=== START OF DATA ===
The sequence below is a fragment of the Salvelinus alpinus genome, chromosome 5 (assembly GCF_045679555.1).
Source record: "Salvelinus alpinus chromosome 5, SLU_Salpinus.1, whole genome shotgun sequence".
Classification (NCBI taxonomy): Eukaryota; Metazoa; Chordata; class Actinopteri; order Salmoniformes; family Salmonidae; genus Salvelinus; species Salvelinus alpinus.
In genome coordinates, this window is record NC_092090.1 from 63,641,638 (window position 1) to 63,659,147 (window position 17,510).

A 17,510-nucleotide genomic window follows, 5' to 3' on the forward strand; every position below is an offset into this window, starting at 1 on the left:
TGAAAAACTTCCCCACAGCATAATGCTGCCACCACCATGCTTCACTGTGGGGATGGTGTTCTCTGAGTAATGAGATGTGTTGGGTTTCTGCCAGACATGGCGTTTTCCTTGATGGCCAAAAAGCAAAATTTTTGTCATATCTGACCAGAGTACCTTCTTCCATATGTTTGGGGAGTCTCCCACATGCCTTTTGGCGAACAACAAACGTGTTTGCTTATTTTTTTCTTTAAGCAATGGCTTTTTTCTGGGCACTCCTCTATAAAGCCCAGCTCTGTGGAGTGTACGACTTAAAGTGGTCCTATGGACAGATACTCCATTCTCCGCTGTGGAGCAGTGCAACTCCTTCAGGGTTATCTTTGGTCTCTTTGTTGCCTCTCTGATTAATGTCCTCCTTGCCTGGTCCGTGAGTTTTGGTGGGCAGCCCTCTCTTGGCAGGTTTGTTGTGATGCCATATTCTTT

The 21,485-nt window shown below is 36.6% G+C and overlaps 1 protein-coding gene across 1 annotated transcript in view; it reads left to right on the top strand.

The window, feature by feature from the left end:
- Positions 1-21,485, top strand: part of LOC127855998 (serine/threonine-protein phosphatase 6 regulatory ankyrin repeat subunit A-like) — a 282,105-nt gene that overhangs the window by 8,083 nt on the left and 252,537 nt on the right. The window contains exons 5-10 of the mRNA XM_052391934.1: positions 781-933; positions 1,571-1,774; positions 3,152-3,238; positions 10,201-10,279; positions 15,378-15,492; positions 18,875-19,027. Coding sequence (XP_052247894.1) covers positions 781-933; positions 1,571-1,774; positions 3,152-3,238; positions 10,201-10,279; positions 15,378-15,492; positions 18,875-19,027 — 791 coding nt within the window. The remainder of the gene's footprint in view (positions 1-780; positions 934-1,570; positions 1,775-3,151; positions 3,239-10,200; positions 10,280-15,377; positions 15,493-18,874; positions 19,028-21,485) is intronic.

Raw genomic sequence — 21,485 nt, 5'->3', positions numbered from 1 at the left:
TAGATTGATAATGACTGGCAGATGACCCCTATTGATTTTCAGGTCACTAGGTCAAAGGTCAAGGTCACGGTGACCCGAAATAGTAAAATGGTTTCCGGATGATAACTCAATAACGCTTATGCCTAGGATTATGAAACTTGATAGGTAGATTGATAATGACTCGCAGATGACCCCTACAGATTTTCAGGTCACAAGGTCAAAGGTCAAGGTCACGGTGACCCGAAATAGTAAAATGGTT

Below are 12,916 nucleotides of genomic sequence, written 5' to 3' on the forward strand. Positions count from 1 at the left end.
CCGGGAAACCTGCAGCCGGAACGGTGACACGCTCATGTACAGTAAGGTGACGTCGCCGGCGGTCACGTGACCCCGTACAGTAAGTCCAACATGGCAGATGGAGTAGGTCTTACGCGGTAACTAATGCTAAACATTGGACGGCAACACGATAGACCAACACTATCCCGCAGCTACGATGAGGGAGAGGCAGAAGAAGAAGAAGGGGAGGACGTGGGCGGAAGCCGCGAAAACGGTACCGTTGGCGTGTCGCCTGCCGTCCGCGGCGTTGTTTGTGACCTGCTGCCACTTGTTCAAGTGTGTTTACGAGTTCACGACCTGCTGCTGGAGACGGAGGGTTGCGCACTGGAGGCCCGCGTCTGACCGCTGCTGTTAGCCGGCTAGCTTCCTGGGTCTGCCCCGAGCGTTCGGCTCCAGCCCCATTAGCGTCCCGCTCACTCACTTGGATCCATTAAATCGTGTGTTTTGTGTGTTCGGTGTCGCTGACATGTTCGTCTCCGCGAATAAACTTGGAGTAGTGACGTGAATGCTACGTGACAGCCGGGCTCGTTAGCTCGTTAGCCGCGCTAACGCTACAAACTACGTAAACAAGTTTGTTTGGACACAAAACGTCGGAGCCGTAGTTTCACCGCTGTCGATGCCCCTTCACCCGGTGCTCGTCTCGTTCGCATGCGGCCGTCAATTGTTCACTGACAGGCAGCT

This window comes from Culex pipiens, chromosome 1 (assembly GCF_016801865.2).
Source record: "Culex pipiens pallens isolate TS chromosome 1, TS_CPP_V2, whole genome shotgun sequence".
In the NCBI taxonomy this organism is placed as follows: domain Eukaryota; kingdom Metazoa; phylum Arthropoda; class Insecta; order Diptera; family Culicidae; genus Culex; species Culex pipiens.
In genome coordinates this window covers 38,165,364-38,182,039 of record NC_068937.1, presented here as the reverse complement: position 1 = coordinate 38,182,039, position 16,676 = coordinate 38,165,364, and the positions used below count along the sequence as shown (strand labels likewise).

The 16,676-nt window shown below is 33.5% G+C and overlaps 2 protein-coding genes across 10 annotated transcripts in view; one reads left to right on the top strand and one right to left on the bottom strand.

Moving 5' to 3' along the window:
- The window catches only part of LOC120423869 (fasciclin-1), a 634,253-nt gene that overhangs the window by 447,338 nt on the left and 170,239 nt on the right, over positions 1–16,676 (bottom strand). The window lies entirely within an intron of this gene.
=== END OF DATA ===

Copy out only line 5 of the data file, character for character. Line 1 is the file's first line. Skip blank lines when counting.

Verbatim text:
A 17,510-nucleotide genomic window follows, 5' to 3' on the forward strand; every position below is an offset into this window, starting at 1 on the left: